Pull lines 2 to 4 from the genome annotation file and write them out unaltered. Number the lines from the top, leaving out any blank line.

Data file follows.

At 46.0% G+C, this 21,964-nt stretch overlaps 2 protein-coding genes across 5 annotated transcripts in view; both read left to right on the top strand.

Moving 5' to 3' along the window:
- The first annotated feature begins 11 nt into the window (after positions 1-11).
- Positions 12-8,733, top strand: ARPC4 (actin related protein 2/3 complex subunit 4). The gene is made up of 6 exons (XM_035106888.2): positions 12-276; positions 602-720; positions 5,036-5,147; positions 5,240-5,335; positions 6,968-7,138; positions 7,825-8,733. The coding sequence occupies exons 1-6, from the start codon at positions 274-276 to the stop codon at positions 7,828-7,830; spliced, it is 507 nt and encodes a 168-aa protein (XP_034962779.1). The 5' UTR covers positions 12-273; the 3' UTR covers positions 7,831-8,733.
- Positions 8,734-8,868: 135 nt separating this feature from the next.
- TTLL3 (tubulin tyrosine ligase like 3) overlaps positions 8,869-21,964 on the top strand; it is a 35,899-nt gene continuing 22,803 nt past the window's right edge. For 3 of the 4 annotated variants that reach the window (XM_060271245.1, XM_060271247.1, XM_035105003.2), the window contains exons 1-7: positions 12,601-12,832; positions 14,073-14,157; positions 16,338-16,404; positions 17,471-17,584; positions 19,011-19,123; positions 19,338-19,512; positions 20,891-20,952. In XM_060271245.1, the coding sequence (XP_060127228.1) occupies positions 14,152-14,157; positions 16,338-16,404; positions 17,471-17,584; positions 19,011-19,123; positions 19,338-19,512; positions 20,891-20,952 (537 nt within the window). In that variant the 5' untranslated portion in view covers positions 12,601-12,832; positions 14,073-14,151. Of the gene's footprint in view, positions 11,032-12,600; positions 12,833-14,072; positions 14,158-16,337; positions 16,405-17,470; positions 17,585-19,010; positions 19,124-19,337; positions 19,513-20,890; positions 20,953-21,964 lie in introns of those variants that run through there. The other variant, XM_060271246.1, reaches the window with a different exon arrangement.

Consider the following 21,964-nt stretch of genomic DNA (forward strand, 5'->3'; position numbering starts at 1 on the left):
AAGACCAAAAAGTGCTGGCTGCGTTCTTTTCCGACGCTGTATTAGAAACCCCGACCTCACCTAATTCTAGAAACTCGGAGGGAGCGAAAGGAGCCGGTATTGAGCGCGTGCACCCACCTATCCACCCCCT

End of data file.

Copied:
Moving 5' to 3' along the window:
- The first annotated feature begins 11 nt into the window (after positions 1-11).
- Positions 12-8,733, top strand: ARPC4 (actin related protein 2/3 complex subunit 4). The gene is made up of 6 exons (XM_035106888.2): positions 12-276; positions 602-720; positions 5,036-5,147; positions 5,240-5,335; positions 6,968-7,138; positions 7,825-8,733. The coding sequence occupies exons 1-6, from the start codon at positions 274-276 to the stop codon at positions 7,828-7,830; spliced, it is 507 nt and encodes a 168-aa protein (XP_034962779.1). The 5' UTR covers positions 12-273; the 3' UTR covers positions 7,831-8,733.